Last edited by pelago; 10-09-2019 at 08:04 AM.

  9. #1909
    Senior Member bmorgil's Avatar
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    I have attached the procedure as outlined in the General Service manual for your F head. They direct you to install the mains torque the caps check the end play and then as the last, install the Rubber Packing's "Plugs".

    The plugs are supposed to be a prefigured correct length. You are to insert them into the assembled cap and block, push them down, and not trim them. They are supposed to stick up about 1/4" once they are pushed in all the way down.

    I had two problems. I could only push them down about 3/4 of the way down. I tried oil and that did not help. I then removed the main cap and inserted the plugs ahead of time. I used black silicone very lightly on all cap to block surfaces. I used a small amount on the plugs to make them slide a little easier. I then fit everything together at once. Pushing the cap seals and all into place. I then had about 3/8" of plug sticking up. I took it all apart again and measured the plugs. About 1/8" two long and probably a little fatter than the originals. I reassembled using the same process of inserting everything together, and trimmed the rubber to 1/4". I applied 5 lbs of air pressure to the assembled motor to insure there were no leaks. The rear cap, pan and main all sealed up nicely, 150 miles now and the assembly is leak free!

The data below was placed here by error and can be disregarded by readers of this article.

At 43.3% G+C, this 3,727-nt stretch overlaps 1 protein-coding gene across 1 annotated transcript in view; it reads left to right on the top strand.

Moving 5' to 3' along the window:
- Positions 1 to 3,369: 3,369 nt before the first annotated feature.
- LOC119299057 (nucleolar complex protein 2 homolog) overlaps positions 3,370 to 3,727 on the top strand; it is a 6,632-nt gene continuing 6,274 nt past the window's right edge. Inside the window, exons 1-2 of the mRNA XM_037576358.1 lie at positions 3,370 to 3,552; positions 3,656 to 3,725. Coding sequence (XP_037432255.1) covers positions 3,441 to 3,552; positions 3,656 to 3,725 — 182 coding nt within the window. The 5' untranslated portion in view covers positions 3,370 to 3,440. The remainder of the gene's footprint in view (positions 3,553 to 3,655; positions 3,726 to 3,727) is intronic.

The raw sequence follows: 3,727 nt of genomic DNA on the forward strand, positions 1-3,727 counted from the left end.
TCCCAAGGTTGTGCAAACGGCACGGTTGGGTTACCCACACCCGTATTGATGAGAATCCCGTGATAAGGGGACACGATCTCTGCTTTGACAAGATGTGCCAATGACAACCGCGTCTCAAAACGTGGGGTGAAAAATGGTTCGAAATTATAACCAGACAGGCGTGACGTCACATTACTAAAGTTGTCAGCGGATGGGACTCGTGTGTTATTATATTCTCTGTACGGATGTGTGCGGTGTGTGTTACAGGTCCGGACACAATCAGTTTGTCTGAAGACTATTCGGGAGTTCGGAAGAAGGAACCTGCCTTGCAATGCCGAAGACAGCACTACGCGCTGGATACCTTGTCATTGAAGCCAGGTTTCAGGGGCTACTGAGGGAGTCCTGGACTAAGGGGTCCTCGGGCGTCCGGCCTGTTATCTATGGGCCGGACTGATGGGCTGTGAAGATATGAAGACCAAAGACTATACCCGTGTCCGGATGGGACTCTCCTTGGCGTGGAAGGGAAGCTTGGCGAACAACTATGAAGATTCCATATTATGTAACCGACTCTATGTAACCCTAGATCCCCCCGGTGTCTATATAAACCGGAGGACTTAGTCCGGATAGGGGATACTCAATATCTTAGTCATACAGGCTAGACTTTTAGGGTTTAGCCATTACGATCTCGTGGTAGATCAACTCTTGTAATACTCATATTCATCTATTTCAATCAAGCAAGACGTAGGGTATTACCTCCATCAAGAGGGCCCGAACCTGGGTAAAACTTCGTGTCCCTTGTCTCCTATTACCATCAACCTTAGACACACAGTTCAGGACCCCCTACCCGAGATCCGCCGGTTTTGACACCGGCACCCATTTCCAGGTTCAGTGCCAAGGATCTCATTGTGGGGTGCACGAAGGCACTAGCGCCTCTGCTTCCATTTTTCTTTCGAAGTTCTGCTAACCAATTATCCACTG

Attached Images Attached Images
    Last edited by bmorgil; 10-09-2019 at 08:31 AM.

  10. #1910
    Senior Member pelago's Avatar
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    Quote Originally Posted by bmorgil View Post
    I have attached the procedure as outlined in the General Service manual for your F head. They direct you to install the mains torque the caps check the end play and then as the last, install the Rubber Packing's "Plugs".

    The plugs are supposed to be a prefigured correct length. You are to insert them into the assembled cap and block, push them down, and not trim them. They are supposed to stick up about 1/4" once they are pushed in all the way down.

    I had two problems. I could only push them down about 3/4 of the way down. I tried oil and that did not help. I then removed the main cap and inserted the plugs ahead of time. I used black silicone very lightly on all cap to block surfaces. I used a small amount on the plugs to make them slide a little easier. I then fit everything together at once. Pushing the cap seals and all into place. I then had about 3/8" of plug sticking up. I took it all apart again and measured the plugs. About 1/8" two long and probably a little fatter than the originals. I reassembled using the same process of inserting everything together, and trimmed the rubber to 1/4". I applied 5 lbs of air pressure to the assembled motor to insure there were no leaks. The rear cap, pan and main all sealed up nicely, 150 miles now and the assembly is leak free!
    sounds like fun